Well, selecting projects is really about 3 things. First, it’s about building consensus around what your corporate priorities and criteria are. Second, it’s about selecting projects based on those criteria. Third, it’s about “selling” the project portfolio to the organization.
AHP is a collaborative process that ensures you are building buy-in at every stage. It is a very powerful tool for understanding the relative importance of criteria and to rank your projects against those criteria. It’s totally transparent and, with TransparentChoice, it’s open and inclusive (if you want it to be).
Should we spend money on professional services?
The cost of professional services is one reason that some companies have not embraced technology for making this kind of decision. It turns out that, given the compelling business case for better project selection, this is probably a short-sighted decision, but having said that...
At TransparentChoice, we want to change the world. To do that, we are on a continuing quest to make our software as simple to use as possible. As such, you can get the job done without professional services. A good professional can help you manage your selection process, sure, but you don’t necessarily need external help. So getting started is cheaper...
What is the typical cost of prioritization tools?
With TransparentChoice, the tools typically cost just a few thousand dollars.
This is a conscious decision on our part. We want to change the world. We want to stamp out waste and we want to do it everywhere. So the tools have to be affordable.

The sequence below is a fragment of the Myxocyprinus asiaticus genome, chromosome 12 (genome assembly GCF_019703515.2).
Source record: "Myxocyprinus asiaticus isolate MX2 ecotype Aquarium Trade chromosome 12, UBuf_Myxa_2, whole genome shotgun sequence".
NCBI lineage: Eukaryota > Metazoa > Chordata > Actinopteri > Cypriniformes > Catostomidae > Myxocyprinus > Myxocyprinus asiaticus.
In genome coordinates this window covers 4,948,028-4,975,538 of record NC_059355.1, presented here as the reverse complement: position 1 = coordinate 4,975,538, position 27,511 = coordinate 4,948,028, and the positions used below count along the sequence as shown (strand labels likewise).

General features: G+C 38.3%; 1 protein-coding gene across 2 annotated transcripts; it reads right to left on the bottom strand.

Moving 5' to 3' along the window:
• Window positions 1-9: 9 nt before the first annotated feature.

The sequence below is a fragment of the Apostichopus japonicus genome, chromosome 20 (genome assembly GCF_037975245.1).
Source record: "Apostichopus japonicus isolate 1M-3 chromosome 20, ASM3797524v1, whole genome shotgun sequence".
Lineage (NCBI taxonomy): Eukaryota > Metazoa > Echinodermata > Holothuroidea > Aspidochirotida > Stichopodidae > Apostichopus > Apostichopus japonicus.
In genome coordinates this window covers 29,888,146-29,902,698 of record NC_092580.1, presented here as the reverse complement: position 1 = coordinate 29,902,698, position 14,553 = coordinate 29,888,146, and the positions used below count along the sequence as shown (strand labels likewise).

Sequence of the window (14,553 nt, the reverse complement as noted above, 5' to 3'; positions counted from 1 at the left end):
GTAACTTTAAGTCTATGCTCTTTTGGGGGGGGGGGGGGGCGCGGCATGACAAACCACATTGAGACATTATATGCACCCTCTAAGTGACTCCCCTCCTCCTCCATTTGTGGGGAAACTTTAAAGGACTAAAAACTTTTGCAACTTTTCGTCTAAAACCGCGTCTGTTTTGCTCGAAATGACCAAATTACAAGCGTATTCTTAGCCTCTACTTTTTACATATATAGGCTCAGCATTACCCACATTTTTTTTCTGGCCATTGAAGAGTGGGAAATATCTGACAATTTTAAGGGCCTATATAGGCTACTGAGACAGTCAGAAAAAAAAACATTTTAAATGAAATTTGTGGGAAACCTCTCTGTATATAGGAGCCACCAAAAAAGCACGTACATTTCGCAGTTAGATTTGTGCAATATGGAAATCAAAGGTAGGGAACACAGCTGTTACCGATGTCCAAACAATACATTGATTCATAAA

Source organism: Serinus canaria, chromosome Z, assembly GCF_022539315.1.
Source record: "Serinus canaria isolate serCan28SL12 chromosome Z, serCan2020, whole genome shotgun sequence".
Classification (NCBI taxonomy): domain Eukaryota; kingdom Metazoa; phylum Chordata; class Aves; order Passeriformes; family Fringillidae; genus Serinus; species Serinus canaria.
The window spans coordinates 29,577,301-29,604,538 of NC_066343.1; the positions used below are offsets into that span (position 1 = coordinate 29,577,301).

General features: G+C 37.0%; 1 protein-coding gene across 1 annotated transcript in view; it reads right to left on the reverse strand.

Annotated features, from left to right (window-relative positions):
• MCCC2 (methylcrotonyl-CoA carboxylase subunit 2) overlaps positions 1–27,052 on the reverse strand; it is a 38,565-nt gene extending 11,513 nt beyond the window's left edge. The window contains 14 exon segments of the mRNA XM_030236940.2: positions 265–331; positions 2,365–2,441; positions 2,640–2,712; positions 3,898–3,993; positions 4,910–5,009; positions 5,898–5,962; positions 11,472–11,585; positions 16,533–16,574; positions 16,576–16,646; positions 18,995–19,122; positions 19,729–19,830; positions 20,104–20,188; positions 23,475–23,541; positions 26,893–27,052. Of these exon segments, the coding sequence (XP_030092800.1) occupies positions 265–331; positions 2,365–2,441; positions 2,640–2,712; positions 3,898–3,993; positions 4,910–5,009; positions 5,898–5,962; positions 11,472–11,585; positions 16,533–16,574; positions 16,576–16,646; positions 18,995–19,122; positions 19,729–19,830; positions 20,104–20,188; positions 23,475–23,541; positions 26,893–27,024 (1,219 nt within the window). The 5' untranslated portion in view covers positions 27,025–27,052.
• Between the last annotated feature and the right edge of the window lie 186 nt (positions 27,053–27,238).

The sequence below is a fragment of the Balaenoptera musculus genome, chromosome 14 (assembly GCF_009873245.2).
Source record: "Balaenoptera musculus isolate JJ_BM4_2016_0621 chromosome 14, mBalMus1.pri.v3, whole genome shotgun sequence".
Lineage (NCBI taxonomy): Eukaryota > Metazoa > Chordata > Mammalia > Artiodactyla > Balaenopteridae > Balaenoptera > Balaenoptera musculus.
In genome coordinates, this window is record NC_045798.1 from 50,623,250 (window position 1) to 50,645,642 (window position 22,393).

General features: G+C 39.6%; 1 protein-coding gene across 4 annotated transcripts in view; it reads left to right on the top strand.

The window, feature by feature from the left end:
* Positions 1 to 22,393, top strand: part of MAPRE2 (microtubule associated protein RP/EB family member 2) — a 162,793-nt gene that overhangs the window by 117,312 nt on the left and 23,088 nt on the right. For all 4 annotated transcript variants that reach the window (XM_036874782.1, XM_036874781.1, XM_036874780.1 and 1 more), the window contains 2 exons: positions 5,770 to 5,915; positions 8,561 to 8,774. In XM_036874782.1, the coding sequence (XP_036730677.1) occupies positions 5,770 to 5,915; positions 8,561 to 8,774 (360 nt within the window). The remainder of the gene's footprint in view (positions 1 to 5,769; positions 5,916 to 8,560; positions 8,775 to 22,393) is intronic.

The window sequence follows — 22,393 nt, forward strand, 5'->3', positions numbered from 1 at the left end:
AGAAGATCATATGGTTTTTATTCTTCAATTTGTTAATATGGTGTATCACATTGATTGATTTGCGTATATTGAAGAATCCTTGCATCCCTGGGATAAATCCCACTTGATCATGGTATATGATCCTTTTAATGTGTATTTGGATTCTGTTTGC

Oh, and our instant-on web application means you can be up-and-running in just a few minutes. This is not the case with some other solutions.
So, the cost of not changing your project selection process is 25% of the amount you spend on projects and the solution costs a couple of grand… hmmm. I think we can make the CFO very happy today!
What will my team think?
Sometimes, CIOs are concerned that a formal prioritization process will demoralize their team. The logic goes something like this: if we give the business more visibility into the prioritization process, that means we have less power.
Of course, the opposite is true. What demoralizes a team more than anything else is working on projects that don't deliver value. We all like to feel like we are contributing and, it turns out, that confidence in the decision has an impact on how effectively the decision is implemented. More confidence leads to greater commitment from the team.
So, having a clear and transparent project selection process gives your team the confidence to really "go for it", but it does more than that. It gives your team the confidence to make decisions themselves, decisions that are informed and consistent with company drivers. Nicolaj Peterson of Energinet, after implementing TransparentChoice, put it like this, “Now our IT team knows how to be strategic about resource allocation. We could not do that a year ago.”
How can I get started?
We’ve covered this one in other blogs. Basically, all you need to do is build the business case, define your priorities / criteria and then put software in place to support and automate things. You can read how in this blog.